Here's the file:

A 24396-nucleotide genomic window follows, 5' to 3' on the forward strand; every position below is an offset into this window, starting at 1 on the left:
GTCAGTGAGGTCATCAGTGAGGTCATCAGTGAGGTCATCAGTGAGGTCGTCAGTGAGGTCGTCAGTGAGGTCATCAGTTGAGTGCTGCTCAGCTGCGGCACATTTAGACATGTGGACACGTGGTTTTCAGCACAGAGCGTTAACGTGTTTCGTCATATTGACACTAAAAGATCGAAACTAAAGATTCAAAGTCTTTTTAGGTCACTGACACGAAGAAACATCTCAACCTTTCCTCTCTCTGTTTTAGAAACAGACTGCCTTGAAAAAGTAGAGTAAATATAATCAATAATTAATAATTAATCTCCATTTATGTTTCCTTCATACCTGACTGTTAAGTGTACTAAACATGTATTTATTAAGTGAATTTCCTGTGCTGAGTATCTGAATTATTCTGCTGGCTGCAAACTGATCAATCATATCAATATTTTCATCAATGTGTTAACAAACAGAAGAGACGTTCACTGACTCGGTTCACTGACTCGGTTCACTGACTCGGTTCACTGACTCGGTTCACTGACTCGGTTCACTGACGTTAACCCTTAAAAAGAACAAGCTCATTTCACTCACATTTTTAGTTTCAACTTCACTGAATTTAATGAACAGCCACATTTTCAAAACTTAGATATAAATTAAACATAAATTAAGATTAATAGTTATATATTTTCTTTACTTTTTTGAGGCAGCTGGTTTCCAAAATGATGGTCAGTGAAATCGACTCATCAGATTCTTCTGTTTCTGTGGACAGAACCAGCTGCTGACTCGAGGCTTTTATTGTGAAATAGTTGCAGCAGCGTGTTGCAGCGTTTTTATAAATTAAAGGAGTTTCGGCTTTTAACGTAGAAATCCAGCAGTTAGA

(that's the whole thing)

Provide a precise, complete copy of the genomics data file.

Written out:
A 24396-nucleotide genomic window follows, 5' to 3' on the forward strand; every position below is an offset into this window, starting at 1 on the left:
GTCAGTGAGGTCATCAGTGAGGTCATCAGTGAGGTCATCAGTGAGGTCGTCAGTGAGGTCGTCAGTGAGGTCATCAGTTGAGTGCTGCTCAGCTGCGGCACATTTAGACATGTGGACACGTGGTTTTCAGCACAGAGCGTTAACGTGTTTCGTCATATTGACACTAAAAGATCGAAACTAAAGATTCAAAGTCTTTTTAGGTCACTGACACGAAGAAACATCTCAACCTTTCCTCTCTCTGTTTTAGAAACAGACTGCCTTGAAAAAGTAGAGTAAATATAATCAATAATTAATAATTAATCTCCATTTATGTTTCCTTCATACCTGACTGTTAAGTGTACTAAACATGTATTTATTAAGTGAATTTCCTGTGCTGAGTATCTGAATTATTCTGCTGGCTGCAAACTGATCAATCATATCAATATTTTCATCAATGTGTTAACAAACAGAAGAGACGTTCACTGACTCGGTTCACTGACTCGGTTCACTGACTCGGTTCACTGACTCGGTTCACTGACTCGGTTCACTGACGTTAACCCTTAAAAAGAACAAGCTCATTTCACTCACATTTTTAGTTTCAACTTCACTGAATTTAATGAACAGCCACATTTTCAAAACTTAGATATAAATTAAACATAAATTAAGATTAATAGTTATATATTTTCTTTACTTTTTTGAGGCAGCTGGTTTCCAAAATGATGGTCAGTGAAATCGACTCATCAGATTCTTCTGTTTCTGTGGACAGAACCAGCTGCTGACTCGAGGCTTTTATTGTGAAATAGTTGCAGCAGCGTGTTGCAGCGTTTTTATAAATTAAAGGAGTTTCGGCTTTTAACGTAGAAATCCAGCAGTTAGA